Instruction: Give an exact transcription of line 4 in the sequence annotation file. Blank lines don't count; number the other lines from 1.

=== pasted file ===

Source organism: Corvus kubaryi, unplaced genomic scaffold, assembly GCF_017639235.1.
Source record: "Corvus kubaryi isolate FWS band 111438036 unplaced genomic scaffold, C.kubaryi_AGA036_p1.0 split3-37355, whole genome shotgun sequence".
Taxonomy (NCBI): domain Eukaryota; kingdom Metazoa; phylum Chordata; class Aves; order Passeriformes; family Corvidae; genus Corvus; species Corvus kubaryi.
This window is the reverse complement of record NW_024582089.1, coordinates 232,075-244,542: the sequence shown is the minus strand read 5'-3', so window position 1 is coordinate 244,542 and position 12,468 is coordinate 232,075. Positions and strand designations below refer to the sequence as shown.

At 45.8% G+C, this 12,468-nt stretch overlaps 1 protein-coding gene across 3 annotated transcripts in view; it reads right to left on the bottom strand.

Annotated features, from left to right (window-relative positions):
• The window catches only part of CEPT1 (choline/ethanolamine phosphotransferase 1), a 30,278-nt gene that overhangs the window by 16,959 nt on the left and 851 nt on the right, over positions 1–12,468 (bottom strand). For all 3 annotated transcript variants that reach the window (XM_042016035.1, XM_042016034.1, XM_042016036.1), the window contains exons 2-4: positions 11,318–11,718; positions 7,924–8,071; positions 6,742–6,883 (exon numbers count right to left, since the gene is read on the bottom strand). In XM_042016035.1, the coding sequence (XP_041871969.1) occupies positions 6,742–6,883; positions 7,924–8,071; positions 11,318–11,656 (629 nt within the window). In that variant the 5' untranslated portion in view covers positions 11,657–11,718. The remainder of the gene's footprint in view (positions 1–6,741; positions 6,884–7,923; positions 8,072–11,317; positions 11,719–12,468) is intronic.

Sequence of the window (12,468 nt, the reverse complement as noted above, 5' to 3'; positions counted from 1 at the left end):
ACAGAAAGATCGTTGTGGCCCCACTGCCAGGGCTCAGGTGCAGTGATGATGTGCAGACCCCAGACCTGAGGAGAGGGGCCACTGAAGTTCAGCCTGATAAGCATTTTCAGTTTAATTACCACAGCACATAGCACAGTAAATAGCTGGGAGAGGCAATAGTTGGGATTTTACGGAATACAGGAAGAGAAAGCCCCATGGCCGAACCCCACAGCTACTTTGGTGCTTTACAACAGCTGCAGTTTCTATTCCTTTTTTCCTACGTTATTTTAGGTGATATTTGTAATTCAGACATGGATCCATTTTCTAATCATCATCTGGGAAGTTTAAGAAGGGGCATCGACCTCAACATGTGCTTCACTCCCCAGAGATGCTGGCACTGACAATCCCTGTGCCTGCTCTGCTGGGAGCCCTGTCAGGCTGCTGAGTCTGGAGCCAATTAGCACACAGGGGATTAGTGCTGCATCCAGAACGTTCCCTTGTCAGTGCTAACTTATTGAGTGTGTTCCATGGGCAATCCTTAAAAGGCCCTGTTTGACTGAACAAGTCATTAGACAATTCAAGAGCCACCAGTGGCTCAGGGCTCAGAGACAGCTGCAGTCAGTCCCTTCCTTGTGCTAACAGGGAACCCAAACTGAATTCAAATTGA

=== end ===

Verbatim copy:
This window is the reverse complement of record NW_024582089.1, coordinates 232,075-244,542: the sequence shown is the minus strand read 5'-3', so window position 1 is coordinate 244,542 and position 12,468 is coordinate 232,075. Positions and strand designations below refer to the sequence as shown.